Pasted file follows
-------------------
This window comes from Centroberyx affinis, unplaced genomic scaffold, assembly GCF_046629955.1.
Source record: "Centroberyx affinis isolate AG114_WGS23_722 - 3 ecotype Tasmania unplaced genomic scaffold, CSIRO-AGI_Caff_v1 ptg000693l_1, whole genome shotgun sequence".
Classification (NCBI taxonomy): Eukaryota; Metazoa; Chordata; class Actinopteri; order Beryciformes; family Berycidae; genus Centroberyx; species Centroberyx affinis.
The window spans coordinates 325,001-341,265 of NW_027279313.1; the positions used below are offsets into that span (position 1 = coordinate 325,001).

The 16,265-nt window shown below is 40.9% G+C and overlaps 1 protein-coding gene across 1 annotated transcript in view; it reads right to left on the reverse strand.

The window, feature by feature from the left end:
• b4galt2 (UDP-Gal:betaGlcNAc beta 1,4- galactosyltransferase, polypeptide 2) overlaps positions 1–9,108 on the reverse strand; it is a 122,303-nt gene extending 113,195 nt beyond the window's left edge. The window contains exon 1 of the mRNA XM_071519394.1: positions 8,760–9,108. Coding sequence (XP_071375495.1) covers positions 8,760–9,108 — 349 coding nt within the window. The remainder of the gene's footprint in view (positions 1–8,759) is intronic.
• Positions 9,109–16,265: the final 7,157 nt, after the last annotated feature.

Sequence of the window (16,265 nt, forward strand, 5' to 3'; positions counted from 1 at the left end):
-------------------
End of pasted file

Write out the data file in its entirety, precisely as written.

This window comes from Centroberyx affinis, unplaced genomic scaffold, assembly GCF_046629955.1.
Source record: "Centroberyx affinis isolate AG114_WGS23_722 - 3 ecotype Tasmania unplaced genomic scaffold, CSIRO-AGI_Caff_v1 ptg000693l_1, whole genome shotgun sequence".
Classification (NCBI taxonomy): Eukaryota; Metazoa; Chordata; class Actinopteri; order Beryciformes; family Berycidae; genus Centroberyx; species Centroberyx affinis.
The window spans coordinates 325,001-341,265 of NW_027279313.1; the positions used below are offsets into that span (position 1 = coordinate 325,001).

The 16,265-nt window shown below is 40.9% G+C and overlaps 1 protein-coding gene across 1 annotated transcript in view; it reads right to left on the reverse strand.

The window, feature by feature from the left end:
• b4galt2 (UDP-Gal:betaGlcNAc beta 1,4- galactosyltransferase, polypeptide 2) overlaps positions 1–9,108 on the reverse strand; it is a 122,303-nt gene extending 113,195 nt beyond the window's left edge. The window contains exon 1 of the mRNA XM_071519394.1: positions 8,760–9,108. Coding sequence (XP_071375495.1) covers positions 8,760–9,108 — 349 coding nt within the window. The remainder of the gene's footprint in view (positions 1–8,759) is intronic.
• Positions 9,109–16,265: the final 7,157 nt, after the last annotated feature.

Sequence of the window (16,265 nt, forward strand, 5' to 3'; positions counted from 1 at the left end):